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Re: Regarding the ULTRIX and OSF1 compats

Le 16/03/2019 à 12:17, Robert Elz a écrit :
If there are bug reports that are not being attended to (open PRs),
that's different.  Otherwise unmaintained code is simply code that
doesn't need changes (which for emulation of ancient systems is not
a huge surprise - those systems aren't changing any more, if the
emulation is adequate for its purpose - which does not mean it has
to be complete - then there is no reason for it to ever change again.)

I understand this point. But to me it is deeply wrong: the compat layers use
system APIs, and these APIs do change regularly. You can't change the VFS
locking without changing the implementations of each compat layer; yet indeed
the emulated systems aren't changing anymore.

I've already given this example (and it is one among many others):


From my point of view (of someone who did want to change the mbuf API for
instance, and who realized it was just impossible given the ton of dead wood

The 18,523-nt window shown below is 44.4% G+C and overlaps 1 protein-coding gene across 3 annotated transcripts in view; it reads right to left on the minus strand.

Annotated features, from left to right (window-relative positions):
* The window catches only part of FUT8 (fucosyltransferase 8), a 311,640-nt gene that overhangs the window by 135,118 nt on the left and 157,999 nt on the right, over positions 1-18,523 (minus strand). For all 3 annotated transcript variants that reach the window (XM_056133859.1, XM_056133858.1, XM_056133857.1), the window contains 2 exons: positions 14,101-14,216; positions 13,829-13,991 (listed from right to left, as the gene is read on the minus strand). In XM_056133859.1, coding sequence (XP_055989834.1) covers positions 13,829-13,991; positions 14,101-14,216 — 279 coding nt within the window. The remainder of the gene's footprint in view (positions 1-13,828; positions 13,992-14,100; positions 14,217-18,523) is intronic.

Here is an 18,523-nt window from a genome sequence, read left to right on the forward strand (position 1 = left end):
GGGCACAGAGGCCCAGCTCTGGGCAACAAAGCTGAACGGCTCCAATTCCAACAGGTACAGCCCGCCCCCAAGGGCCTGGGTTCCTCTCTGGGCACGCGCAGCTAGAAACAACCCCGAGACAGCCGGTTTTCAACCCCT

that uses it), in these cases, we are forced to take the time to make blind
changes which may be wrong. It costs us the effort, and makes us add bugs.

If the situation was as you described, I wouldn't mind. But to me, the old
unmaintained code is a significant barrier to many improvements; so when the
code in question has a questionable utility or is even known to be broken,
there need to be talks about removing it.

Hence my emails.

Also, this thread seems to have diverted towards "interoperability", but I
don't see what is the debate here. Dead wood is dead wood, regardless of
whether it is a compat layer, or a driver, or a network protocol, or even a
complete architecture (as has been done in the past already). We can disagree
on the deadness of it, but I don't see the debate about interoperability.

And as I said, I believe it is futile to talk about interoperability in the
case of broken features (eg SVR4); the thing was completely broken, so it
didn't make NetBSD more interoperable. Maybe the only thing it did was making
NetBSD more buggy.

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